I rated Cummins (NYSE:CMI) a long-term buy in my article published on June 6, 2022. The stock was trading at $210.83 at that time. Since then, the stock has returned 20.5%, while the S&P 500 Index (VOO) has dropped 1.7%. Any investor should be happy with a 20% return in less than six months. A 20% annual return would double your money in approximately 3.6 years. But the stock's current run came as a surprise. Investors must understand the reasons behind Cummins' stellar outperformance compared to the S&P 500 Index. The stock's performance is due to short-term cyclical trends and not due to any structural change in the business. But the company is overvalued at current prices, and when demand for trucks fades and this cycle turns, the stock will pull back. Until then, the stock is a hold.
The company has seen good revenue growth since the beginning of 2021. Demand for heavy-duty and medium-duty trucks has been high. The company also sees good demand trends in its on-highway and off-highway markets. Geographically North America and India have seen good demand recovery since the pandemic's beginning. The continuing COVID-19 lockdowns have caused weakness in China.
Exhibit 1: Cummins Quarterly Revenue by Segment [Q1 2021 - Q3 2022]
From a segment perspective, its Engines, Distribution, and Power Systems have generated excellent, mostly double-digit sales growth [Exhibit 1] compared to the same quarter in the previous years. The company has forecasted 8% year-over-year revenue growth for 2022. The company should be finishing 2022 on a solid note. But, as inflation takes its toll on consumer savings and spending and interest rates continue to increase, Cummins should see a slowdown in demand in 2023.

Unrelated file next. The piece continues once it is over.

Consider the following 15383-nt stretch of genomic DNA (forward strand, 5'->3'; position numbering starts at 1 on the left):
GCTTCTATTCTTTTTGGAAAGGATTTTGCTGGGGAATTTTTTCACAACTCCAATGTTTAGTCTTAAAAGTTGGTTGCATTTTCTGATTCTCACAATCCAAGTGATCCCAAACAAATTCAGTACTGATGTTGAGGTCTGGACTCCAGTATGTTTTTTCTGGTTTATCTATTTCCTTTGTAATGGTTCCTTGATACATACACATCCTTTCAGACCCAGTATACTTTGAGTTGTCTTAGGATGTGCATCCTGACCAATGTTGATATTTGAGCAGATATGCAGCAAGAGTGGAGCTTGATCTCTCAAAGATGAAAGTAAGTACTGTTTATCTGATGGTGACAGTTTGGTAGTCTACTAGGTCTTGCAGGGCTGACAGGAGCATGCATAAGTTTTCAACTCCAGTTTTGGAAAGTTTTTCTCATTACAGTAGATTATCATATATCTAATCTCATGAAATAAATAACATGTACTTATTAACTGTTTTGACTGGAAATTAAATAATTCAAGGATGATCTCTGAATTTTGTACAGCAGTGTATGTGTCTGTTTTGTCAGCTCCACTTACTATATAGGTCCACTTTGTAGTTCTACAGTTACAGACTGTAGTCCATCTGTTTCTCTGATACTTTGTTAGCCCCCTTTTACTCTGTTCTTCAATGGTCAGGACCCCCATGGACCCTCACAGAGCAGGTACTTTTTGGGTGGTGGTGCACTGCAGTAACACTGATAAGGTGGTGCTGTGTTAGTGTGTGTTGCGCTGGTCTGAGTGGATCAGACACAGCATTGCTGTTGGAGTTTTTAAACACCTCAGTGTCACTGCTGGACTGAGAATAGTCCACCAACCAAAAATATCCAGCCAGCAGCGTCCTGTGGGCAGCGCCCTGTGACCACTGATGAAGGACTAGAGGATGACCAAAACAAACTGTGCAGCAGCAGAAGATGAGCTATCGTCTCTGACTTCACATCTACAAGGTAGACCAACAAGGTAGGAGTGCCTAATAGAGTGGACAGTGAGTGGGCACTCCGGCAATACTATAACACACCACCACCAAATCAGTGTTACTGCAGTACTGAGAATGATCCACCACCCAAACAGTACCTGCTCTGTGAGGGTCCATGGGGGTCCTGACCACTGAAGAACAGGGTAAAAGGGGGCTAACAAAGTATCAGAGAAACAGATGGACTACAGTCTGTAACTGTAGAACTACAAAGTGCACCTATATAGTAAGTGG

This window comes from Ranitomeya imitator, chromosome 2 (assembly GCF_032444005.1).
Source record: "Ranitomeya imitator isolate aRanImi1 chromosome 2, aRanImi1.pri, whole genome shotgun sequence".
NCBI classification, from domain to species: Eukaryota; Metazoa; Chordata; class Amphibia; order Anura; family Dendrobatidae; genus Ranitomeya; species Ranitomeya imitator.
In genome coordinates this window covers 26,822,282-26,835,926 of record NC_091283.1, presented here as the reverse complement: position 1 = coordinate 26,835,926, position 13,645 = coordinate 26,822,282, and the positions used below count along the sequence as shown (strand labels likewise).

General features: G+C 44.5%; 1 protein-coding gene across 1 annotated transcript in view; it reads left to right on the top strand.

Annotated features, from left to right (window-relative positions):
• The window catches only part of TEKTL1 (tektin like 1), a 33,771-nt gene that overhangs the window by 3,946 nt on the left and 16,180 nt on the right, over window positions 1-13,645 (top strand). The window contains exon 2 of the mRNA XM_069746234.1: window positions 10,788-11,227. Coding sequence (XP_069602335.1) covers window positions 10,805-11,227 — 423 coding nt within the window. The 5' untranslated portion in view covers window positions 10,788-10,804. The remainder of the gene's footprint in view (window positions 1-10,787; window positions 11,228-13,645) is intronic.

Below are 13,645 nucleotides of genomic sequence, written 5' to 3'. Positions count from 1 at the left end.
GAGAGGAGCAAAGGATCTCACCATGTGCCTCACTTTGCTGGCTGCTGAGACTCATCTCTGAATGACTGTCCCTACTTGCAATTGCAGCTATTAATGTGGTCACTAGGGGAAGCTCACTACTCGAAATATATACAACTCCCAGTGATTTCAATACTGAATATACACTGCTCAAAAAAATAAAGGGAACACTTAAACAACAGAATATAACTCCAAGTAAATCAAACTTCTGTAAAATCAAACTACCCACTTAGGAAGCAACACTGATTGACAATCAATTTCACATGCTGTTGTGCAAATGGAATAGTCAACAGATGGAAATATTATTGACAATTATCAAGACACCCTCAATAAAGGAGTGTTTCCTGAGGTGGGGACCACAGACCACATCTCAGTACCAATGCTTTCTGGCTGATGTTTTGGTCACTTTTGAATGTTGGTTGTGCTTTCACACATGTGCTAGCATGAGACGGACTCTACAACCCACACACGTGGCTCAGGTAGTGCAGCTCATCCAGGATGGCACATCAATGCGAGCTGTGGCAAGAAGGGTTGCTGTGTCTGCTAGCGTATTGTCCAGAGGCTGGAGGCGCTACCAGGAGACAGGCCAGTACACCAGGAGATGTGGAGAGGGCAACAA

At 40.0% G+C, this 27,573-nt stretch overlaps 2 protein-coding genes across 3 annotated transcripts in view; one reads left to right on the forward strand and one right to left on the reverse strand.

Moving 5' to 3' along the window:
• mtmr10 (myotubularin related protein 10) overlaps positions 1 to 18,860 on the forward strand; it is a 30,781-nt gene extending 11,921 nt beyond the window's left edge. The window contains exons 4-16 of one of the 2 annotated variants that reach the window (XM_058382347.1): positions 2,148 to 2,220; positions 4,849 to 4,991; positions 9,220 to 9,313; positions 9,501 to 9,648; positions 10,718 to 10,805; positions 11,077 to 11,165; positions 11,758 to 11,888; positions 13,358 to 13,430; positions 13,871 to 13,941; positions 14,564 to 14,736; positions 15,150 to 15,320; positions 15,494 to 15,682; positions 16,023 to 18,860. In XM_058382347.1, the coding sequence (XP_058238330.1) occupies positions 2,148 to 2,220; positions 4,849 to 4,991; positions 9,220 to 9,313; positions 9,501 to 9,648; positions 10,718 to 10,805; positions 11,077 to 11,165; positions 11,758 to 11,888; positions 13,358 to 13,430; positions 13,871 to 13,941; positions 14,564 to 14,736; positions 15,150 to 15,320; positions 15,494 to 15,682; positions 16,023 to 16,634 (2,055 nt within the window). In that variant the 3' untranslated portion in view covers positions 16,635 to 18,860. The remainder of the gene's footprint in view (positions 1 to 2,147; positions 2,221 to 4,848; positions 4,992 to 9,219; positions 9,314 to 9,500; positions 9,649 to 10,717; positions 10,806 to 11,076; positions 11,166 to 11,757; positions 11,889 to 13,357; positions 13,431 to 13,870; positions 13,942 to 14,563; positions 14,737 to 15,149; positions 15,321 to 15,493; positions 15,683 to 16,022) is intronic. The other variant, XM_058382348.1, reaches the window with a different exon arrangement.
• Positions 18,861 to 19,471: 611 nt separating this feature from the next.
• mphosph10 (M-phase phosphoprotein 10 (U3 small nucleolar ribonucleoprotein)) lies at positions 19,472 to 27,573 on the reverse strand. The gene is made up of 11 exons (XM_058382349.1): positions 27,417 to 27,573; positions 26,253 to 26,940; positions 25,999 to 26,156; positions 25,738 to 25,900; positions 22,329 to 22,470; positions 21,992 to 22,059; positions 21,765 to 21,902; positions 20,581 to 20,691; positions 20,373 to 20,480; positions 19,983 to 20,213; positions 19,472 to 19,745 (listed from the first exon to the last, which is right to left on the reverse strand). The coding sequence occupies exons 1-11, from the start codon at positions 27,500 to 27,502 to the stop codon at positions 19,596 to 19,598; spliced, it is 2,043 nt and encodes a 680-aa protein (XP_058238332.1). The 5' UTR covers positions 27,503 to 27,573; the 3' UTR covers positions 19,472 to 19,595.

One of the things that attracted me to Cummins was their investment in hydrogen products. The company groups its hydrogen generation products and electrified power solutions that range from full-electric to hybrid in its New Power segment. It is essential to follow the progress of this segment to follow the progress of hydrogen and electrification efforts globally. Currently, governments across the globe are subsidizing both hydrogen production and electric vehicles.
In 2022, the New Power division should have sales of $180 million. Cummins will expand its PEM electrolyzer capacity in Belgium to 1 Gigawatt. The company announced that it would produce electrolyzers in Minnesota. This plant will have a 500 megawatts manufacturing capacity annually, which can be expanded to 1 gigawatt. The subsidies provided by the U.S. Federal Government to support the hydrogen economy as part of the Inflation Reduction Act have enabled this manufacturing facility. The company has partnered with Werner Enterprises to deliver a 15-liter hydrogen internal combustion engine when available.